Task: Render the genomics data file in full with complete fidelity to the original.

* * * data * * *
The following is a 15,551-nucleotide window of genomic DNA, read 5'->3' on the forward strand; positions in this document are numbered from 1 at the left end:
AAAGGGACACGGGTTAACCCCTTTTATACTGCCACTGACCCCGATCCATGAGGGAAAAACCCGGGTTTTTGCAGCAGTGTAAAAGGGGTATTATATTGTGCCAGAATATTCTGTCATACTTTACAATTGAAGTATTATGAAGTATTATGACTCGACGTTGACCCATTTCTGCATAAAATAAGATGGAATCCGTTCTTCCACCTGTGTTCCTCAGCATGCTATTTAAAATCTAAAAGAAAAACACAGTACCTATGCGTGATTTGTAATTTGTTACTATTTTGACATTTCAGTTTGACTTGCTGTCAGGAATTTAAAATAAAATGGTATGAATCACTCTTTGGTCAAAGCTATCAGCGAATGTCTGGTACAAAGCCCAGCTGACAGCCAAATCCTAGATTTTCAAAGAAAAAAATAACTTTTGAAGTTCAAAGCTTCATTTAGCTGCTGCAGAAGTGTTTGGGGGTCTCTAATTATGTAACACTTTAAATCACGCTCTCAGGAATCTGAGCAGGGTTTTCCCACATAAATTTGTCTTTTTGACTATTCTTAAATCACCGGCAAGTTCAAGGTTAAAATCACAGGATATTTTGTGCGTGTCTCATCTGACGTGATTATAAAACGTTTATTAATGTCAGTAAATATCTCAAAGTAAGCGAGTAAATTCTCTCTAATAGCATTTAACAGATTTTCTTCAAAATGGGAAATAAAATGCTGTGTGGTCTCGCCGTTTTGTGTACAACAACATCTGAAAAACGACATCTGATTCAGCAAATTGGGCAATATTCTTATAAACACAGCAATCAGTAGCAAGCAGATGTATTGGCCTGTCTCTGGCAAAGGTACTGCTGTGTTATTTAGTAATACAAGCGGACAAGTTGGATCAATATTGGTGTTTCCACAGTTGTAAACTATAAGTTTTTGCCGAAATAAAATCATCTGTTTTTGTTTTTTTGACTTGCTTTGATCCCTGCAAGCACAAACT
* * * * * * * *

The following is a 15,551-nucleotide window of genomic DNA, read 5'->3' on the forward strand; positions in this document are numbered from 1 at the left end:
AAAGGGACACGGGTTAACCCCTTTTATACTGCCACTGACCCCGATCCATGAGGGAAAAACCCGGGTTTTTGCAGCAGTGTAAAAGGGGTATTATATTGTGCCAGAATATTCTGTCATACTTTACAATTGAAGTATTATGAAGTATTATGACTCGACGTTGACCCATTTCTGCATAAAATAAGATGGAATCCGTTCTTCCACCTGTGTTCCTCAGCATGCTATTTAAAATCTAAAAGAAAAACACAGTACCTATGCGTGATTTGTAATTTGTTACTATTTTGACATTTCAGTTTGACTTGCTGTCAGGAATTTAAAATAAAATGGTATGAATCACTCTTTGGTCAAAGCTATCAGCGAATGTCTGGTACAAAGCCCAGCTGACAGCCAAATCCTAGATTTTCAAAGAAAAAAATAACTTTTGAAGTTCAAAGCTTCATTTAGCTGCTGCAGAAGTGTTTGGGGGTCTCTAATTATGTAACACTTTAAATCACGCTCTCAGGAATCTGAGCAGGGTTTTCCCACATAAATTTGTCTTTTTGACTATTCTTAAATCACCGGCAAGTTCAAGGTTAAAATCACAGGATATTTTGTGCGTGTCTCATCTGACGTGATTATAAAACGTTTATTAATGTCAGTAAATATCTCAAAGTAAGCGAGTAAATTCTCTCTAATAGCATTTAACAGATTTTCTTCAAAATGGGAAATAAAATGCTGTGTGGTCTCGCCGTTTTGTGTACAACAACATCTGAAAAACGACATCTGATTCAGCAAATTGGGCAATATTCTTATAAACACAGCAATCAGTAGCAAGCAGATGTATTGGCCTGTCTCTGGCAAAGGTACTGCTGTGTTATTTAGTAATACAAGCGGACAAGTTGGATCAATATTGGTGTTTCCACAGTTGTAAACTATAAGTTTTTGCCGAAATAAAATCATCTGTTTTTGTTTTTTTGACTTGCTTTGATCCCTGCAAGCACAAACT